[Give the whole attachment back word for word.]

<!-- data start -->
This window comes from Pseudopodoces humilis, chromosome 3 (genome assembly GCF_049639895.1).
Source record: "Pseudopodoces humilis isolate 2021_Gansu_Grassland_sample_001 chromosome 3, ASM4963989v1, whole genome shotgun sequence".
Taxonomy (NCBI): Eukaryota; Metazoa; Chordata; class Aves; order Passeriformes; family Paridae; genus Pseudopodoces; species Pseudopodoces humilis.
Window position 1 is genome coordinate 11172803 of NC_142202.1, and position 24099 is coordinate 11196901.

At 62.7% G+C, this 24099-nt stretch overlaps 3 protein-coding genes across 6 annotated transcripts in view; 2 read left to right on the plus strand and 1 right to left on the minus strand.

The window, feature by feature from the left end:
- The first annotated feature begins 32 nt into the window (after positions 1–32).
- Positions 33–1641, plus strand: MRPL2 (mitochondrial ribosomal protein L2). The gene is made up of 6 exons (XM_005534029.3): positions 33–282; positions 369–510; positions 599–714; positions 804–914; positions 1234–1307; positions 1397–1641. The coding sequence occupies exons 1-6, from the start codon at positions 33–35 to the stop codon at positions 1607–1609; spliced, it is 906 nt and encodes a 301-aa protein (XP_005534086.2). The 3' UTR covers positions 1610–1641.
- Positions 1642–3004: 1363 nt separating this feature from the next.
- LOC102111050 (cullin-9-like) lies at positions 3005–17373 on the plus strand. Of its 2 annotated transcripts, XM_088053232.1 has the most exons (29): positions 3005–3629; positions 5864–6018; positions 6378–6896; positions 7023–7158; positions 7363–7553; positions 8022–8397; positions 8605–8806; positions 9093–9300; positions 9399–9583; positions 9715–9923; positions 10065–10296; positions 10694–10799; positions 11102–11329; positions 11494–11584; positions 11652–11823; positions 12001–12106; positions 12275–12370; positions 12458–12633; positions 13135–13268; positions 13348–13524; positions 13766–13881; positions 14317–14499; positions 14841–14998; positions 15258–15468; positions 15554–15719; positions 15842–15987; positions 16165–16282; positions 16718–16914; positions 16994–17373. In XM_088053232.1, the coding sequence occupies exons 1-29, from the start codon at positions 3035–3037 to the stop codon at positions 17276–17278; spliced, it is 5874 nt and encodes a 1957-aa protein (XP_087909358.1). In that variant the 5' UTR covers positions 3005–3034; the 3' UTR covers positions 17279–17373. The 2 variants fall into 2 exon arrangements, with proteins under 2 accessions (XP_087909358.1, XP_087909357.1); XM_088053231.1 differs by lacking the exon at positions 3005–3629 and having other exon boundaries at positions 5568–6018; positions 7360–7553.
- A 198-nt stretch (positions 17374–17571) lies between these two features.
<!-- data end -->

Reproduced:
This window comes from Pseudopodoces humilis, chromosome 3 (genome assembly GCF_049639895.1).
Source record: "Pseudopodoces humilis isolate 2021_Gansu_Grassland_sample_001 chromosome 3, ASM4963989v1, whole genome shotgun sequence".
Taxonomy (NCBI): Eukaryota; Metazoa; Chordata; class Aves; order Passeriformes; family Paridae; genus Pseudopodoces; species Pseudopodoces humilis.
Window position 1 is genome coordinate 11172803 of NC_142202.1, and position 24099 is coordinate 11196901.

At 62.7% G+C, this 24099-nt stretch overlaps 3 protein-coding genes across 6 annotated transcripts in view; 2 read left to right on the plus strand and 1 right to left on the minus strand.

The window, feature by feature from the left end:
- The first annotated feature begins 32 nt into the window (after positions 1–32).
- Positions 33–1641, plus strand: MRPL2 (mitochondrial ribosomal protein L2). The gene is made up of 6 exons (XM_005534029.3): positions 33–282; positions 369–510; positions 599–714; positions 804–914; positions 1234–1307; positions 1397–1641. The coding sequence occupies exons 1-6, from the start codon at positions 33–35 to the stop codon at positions 1607–1609; spliced, it is 906 nt and encodes a 301-aa protein (XP_005534086.2). The 3' UTR covers positions 1610–1641.
- Positions 1642–3004: 1363 nt separating this feature from the next.
- LOC102111050 (cullin-9-like) lies at positions 3005–17373 on the plus strand. Of its 2 annotated transcripts, XM_088053232.1 has the most exons (29): positions 3005–3629; positions 5864–6018; positions 6378–6896; positions 7023–7158; positions 7363–7553; positions 8022–8397; positions 8605–8806; positions 9093–9300; positions 9399–9583; positions 9715–9923; positions 10065–10296; positions 10694–10799; positions 11102–11329; positions 11494–11584; positions 11652–11823; positions 12001–12106; positions 12275–12370; positions 12458–12633; positions 13135–13268; positions 13348–13524; positions 13766–13881; positions 14317–14499; positions 14841–14998; positions 15258–15468; positions 15554–15719; positions 15842–15987; positions 16165–16282; positions 16718–16914; positions 16994–17373. In XM_088053232.1, the coding sequence occupies exons 1-29, from the start codon at positions 3035–3037 to the stop codon at positions 17276–17278; spliced, it is 5874 nt and encodes a 1957-aa protein (XP_087909358.1). In that variant the 5' UTR covers positions 3005–3034; the 3' UTR covers positions 17279–17373. The 2 variants fall into 2 exon arrangements, with proteins under 2 accessions (XP_087909358.1, XP_087909357.1); XM_088053231.1 differs by lacking the exon at positions 3005–3629 and having other exon boundaries at positions 5568–6018; positions 7360–7553.
- A 198-nt stretch (positions 17374–17571) lies between these two features.